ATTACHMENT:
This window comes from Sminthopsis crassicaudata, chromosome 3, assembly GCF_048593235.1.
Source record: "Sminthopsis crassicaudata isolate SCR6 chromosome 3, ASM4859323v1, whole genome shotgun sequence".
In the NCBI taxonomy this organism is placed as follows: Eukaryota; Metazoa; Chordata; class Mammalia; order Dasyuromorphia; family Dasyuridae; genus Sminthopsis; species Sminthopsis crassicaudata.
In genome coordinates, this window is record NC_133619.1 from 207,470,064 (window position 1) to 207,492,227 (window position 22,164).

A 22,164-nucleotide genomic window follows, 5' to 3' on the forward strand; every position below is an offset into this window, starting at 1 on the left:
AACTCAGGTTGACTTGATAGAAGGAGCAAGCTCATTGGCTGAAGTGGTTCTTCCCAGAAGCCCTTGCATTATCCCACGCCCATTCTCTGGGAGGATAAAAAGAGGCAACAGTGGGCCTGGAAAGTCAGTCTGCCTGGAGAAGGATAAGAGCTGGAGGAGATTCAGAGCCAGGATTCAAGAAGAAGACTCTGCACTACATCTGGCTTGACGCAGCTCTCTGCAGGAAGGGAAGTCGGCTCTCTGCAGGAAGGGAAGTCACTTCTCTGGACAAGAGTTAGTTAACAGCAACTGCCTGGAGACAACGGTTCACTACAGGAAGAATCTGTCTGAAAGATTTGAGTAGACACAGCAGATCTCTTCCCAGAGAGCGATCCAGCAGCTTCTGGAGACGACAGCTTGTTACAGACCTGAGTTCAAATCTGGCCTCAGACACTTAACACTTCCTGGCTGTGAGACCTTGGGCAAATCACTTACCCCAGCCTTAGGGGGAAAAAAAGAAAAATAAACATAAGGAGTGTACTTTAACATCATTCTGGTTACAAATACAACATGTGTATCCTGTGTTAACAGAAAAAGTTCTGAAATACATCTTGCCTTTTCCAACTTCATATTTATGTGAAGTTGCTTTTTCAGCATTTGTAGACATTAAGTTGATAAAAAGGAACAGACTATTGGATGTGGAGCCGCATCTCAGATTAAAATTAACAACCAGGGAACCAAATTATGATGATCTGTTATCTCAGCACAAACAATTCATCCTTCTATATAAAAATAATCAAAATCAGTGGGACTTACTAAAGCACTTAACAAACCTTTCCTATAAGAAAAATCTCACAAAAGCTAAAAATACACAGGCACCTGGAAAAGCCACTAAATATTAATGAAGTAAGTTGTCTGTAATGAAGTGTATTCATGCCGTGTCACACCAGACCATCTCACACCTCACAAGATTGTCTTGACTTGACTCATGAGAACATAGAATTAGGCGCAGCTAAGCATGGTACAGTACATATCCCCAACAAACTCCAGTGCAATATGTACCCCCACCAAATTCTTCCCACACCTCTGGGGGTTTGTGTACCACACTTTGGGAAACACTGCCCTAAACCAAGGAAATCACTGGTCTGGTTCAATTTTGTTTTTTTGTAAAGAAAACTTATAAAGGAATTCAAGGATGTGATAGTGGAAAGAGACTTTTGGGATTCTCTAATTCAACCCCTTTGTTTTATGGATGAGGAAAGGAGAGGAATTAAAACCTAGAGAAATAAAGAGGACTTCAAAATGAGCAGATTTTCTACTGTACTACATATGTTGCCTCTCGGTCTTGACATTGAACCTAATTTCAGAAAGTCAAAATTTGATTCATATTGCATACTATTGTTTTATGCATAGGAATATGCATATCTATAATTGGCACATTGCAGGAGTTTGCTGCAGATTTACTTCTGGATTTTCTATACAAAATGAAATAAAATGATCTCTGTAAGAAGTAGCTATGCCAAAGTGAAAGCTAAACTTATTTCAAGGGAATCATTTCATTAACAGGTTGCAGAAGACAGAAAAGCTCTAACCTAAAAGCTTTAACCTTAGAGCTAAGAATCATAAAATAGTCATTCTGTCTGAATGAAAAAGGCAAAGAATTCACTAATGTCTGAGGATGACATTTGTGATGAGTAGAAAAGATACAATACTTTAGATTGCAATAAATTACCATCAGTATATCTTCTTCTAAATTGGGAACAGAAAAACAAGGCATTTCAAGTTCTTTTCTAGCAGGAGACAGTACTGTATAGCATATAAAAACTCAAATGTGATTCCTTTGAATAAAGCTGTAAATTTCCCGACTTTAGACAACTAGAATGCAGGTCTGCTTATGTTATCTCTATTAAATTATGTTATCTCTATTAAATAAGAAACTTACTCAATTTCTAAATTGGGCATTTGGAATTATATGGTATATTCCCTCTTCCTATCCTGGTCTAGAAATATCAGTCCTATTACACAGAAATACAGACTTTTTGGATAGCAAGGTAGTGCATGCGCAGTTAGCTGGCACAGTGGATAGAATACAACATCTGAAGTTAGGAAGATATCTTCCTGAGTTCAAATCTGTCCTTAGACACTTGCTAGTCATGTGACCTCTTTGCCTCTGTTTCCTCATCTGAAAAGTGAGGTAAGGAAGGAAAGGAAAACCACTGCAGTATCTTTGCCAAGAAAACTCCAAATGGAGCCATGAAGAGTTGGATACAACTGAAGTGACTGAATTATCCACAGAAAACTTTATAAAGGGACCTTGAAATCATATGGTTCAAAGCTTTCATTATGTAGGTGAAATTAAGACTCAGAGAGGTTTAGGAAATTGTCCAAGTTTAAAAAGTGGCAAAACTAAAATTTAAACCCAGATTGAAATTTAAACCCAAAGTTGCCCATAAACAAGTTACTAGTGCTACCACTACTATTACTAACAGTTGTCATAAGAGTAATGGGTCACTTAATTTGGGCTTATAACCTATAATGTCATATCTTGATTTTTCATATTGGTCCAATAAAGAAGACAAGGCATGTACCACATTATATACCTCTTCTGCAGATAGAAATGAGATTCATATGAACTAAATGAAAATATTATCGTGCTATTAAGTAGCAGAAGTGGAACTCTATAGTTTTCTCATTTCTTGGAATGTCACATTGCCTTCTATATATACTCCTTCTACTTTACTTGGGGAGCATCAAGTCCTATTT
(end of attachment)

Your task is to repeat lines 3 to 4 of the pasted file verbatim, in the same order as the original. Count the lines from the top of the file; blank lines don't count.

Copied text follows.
In the NCBI taxonomy this organism is placed as follows: Eukaryota; Metazoa; Chordata; class Mammalia; order Dasyuromorphia; family Dasyuridae; genus Sminthopsis; species Sminthopsis crassicaudata.
In genome coordinates, this window is record NC_133619.1 from 207,470,064 (window position 1) to 207,492,227 (window position 22,164).